- Under cabinet lights: Similar to recessed ceiling lights, these provide subtle light where needed without calling attention to themselves. They can also be used inside of cabinets to showcase decorative objects in museum fashion, and to provide a general night-light glow
- Wall-mounted lights: Decorative sconce lights are often used to enhance ambient light, while adjustable swing-arm fixtures are ideal for task lighting.
Resources on Kitchen Lighting:
- Elle Decor: 50+ Unique Kitchen Lighting Fixtures That Make For Memorable Meals
- YLighting: How To Light A Kitchen
- Home Designing: 25 Examples Of Awesome Modern Kitchen Lighting
- Dering Hall: 8 Lighting Tips for Entryways, Kitchens & Mudrooms
If you’re building a custom home, you’re probably not keeping your old appliances. Now is the time to upgrade to built-in appliances that are part of your kitchen design instead of something you have to design around.
- Cooktops: In higher-end kitchen design, the burners are usually separate from the oven for both practical and decorative reasons. Want more than four burners, or maybe a griddle? You’ll find many combinations to suit your cooking habits.
- Wall ovens: Freed from being under the cooktop, ovens can be raised higher off the floor so you’re not stooping. If you do a lot of baking, you can get a double oven, and one might be larger than the other.
- Microwave ovens: These can be located in several places depending on preference. Consider upgrading to a convection microwave, which functions more like a regular oven, but at the speed of a microwave.
- Refrigerators: As with cooking appliances, you have a combination of options — all of which can be built in. Maybe you need a small fridge built into the island where kids can retrieve the snacks and drinks you want them to have and not whatever happens to be in the main refrigerator. High-tech refrigerators have an interior camera that communicates with your phone so you can peek inside to see what you need to pick up on the way home from work.
Resources on Kitchen Appliances:
- HowStuffWorks: How to Choose Kitchen Appliances
- Houzz: How to Pick Your Important Kitchen Appliances
- Jenna Burger Design: Choosing Kitchen Appliances
- Monogram: Choosing Kitchen Appliances
SINKS & FAUCETS:
Kitchen sinks: The most important thing to get right the first time is location. Where do you want the sink? You can swap out the fixtures later, but the location is pretty well set. That includes the decision of whether to have a second sink. This could be a standard double sink, or two sinks in separate locations, or maybe a small sink built into the island for food prep.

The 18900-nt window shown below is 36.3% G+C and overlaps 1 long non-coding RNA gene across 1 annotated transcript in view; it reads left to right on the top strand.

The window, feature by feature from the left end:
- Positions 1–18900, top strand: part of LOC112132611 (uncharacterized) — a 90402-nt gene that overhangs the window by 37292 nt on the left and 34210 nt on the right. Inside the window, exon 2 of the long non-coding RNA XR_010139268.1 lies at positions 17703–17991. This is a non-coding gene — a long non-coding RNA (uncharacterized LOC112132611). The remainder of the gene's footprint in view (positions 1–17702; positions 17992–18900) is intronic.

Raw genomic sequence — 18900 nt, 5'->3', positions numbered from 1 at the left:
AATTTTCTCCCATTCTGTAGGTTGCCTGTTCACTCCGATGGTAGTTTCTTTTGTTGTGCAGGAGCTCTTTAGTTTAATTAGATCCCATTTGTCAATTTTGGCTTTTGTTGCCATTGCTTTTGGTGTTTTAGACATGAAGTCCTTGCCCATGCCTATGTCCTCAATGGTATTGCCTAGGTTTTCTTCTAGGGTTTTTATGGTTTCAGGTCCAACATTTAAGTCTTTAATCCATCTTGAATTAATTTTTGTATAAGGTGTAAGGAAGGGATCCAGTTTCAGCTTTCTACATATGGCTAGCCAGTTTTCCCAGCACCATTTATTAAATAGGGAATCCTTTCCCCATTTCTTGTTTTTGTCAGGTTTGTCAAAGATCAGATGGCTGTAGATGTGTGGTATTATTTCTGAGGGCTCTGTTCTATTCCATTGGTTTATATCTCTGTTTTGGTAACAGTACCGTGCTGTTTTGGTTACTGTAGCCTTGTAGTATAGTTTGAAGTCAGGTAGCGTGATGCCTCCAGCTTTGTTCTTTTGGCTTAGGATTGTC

Kitchen sink materials typically include fired clay, stainless steel, copper and more recently a granite composite. Farmhouse sinks are extra deep and often the front of the sink is exposed as an apron. If you go with stainless steel, be warned that your belt buckle may scratch it.
Faucets: The big decision with kitchen plumbing fixtures is how many holes get drilled into your new countertops and where to drill them. Fortunately, most kitchen sink faucets nowadays are the same in this regard — a single hole with the valve on the faucet. The rest of it is just a matter of style and color — chrome, nickel, bronze. Black fixtures are great for a modern look.
Most kitchen sink faucets also have a pull-out sprayer with styles varying on whether the sprayer retracts all the way or snaps back in place with a visible lip.
Touch vs. touchless: Hands-free technology now enables you to turn the water on and off without turning the handle. Touchless faucets are activated by motion sensors, while touch faucets are activated when any part of your hand or arm touches the sensors built into the handle and spout.
Pot-filler faucets: In addition to your sink faucets, you can install a “pot-filler” faucet on the wall above your cooktop. This has practical value if you frequently cook for a large group, and it certainly adds a “wow” feature that your friends will envy. Although it is a bit pricey, this is the type of feature that is best done during construction instead of added later.
Resources on Kitchen Sinks & Faucets:
- Kitchen Sink Handbook: Types of Kitchen Sinks
- HuffPost: How to Choose the Right Kitchen Sink
- This Old House: Buyer’s Guide to Kitchen Sinks
Read more at the Drees Guide to Custom Home Building
About Drees Homes
Drees Homes, family-owned and operated for 90 years, is ranked nationally as the 32nd largest homebuilder and 14th largest private builder by Builder magazine. Headquartered in Ft. Mitchell, Kentucky, Drees operates in Cincinnati and Northern Kentucky, Cleveland, Indianapolis, Jacksonville, Nashville, Raleigh, Washington D.C., Austin, Houston, and Dallas. The company operates as “Drees Custom Homes” in Texas. Visit the company’s website at http://www.dreeshomes.com.